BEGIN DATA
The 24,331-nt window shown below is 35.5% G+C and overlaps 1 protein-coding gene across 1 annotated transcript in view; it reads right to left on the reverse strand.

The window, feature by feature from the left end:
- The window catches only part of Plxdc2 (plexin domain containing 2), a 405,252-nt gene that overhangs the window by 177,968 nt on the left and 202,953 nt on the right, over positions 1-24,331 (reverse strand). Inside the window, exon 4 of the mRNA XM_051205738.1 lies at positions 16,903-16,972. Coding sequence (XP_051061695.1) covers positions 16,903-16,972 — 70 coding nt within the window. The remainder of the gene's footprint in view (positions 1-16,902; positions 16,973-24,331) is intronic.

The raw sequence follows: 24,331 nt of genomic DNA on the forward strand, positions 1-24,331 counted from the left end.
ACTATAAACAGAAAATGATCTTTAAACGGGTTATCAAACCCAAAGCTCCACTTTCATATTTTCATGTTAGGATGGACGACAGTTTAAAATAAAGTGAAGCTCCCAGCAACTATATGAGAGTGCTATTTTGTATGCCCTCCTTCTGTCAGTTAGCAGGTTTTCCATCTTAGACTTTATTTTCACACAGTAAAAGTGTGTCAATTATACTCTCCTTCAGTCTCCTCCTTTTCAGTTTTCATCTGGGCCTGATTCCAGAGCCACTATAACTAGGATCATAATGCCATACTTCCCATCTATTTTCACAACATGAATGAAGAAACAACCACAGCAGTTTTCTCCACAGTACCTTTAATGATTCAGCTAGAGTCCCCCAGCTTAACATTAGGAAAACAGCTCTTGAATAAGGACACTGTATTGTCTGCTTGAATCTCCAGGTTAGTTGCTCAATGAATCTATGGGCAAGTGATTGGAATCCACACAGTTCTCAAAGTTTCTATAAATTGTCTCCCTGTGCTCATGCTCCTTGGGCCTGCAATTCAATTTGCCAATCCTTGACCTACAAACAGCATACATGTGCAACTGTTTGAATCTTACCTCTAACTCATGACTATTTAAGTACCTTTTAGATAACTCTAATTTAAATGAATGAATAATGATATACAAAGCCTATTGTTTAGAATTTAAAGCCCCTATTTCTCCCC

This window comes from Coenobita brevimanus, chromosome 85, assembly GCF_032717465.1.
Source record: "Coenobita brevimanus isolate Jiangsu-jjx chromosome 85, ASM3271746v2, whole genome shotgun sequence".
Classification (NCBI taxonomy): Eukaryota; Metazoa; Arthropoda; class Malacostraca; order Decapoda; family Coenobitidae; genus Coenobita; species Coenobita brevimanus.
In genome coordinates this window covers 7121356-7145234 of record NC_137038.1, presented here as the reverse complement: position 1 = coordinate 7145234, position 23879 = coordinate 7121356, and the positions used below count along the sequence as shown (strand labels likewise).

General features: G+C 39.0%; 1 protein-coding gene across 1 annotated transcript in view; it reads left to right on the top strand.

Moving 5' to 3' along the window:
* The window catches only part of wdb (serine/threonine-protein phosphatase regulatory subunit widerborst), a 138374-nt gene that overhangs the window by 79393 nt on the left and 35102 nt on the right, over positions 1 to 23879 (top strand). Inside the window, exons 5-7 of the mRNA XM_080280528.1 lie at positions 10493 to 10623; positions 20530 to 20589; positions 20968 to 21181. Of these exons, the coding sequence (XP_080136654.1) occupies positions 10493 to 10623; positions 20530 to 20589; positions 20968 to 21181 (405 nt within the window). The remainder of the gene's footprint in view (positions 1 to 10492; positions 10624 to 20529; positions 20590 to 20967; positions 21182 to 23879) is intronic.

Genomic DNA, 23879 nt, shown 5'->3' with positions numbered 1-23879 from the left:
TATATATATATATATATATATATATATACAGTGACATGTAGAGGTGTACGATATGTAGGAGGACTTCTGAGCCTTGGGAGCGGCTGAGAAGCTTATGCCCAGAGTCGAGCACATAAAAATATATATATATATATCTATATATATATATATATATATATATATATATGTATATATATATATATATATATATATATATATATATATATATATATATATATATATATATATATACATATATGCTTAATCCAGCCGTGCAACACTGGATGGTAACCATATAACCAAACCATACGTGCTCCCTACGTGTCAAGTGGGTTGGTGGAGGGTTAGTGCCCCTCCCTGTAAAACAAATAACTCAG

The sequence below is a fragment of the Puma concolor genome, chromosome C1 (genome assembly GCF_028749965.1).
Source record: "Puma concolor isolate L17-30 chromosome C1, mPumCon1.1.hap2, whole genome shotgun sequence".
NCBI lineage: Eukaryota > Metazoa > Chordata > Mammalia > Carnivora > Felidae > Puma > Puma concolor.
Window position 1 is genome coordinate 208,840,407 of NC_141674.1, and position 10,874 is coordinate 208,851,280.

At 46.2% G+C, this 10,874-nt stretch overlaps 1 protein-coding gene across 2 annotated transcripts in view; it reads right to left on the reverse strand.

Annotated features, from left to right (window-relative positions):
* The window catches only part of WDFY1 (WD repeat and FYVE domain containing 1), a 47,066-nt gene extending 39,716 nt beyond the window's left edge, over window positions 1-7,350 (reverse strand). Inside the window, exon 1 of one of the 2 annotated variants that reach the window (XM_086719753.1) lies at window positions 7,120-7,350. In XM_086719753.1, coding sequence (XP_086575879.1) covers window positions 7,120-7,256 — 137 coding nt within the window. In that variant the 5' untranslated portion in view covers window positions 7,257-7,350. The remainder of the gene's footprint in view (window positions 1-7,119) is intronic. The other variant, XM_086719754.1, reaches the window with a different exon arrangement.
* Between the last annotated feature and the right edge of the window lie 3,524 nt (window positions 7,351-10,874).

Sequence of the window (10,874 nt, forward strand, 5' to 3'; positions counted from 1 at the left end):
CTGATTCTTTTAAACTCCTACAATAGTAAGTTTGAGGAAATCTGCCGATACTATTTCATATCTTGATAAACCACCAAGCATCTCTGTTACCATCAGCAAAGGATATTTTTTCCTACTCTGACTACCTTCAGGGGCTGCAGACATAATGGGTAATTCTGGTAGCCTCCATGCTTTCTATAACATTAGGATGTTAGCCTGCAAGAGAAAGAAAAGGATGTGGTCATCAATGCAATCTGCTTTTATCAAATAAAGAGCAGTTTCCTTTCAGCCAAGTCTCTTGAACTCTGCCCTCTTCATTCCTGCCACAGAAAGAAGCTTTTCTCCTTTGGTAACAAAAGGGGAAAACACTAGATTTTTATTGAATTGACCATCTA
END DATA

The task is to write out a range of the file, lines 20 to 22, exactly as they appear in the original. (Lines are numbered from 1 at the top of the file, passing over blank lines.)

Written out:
Annotated features, from left to right (window-relative positions):
* The window catches only part of WDFY1 (WD repeat and FYVE domain containing 1), a 47,066-nt gene extending 39,716 nt beyond the window's left edge, over window positions 1-7,350 (reverse strand). Inside the window, exon 1 of one of the 2 annotated variants that reach the window (XM_086719753.1) lies at window positions 7,120-7,350. In XM_086719753.1, coding sequence (XP_086575879.1) covers window positions 7,120-7,256 — 137 coding nt within the window. In that variant the 5' untranslated portion in view covers window positions 7,257-7,350. The remainder of the gene's footprint in view (window positions 1-7,119) is intronic. The other variant, XM_086719754.1, reaches the window with a different exon arrangement.
* Between the last annotated feature and the right edge of the window lie 3,524 nt (window positions 7,351-10,874).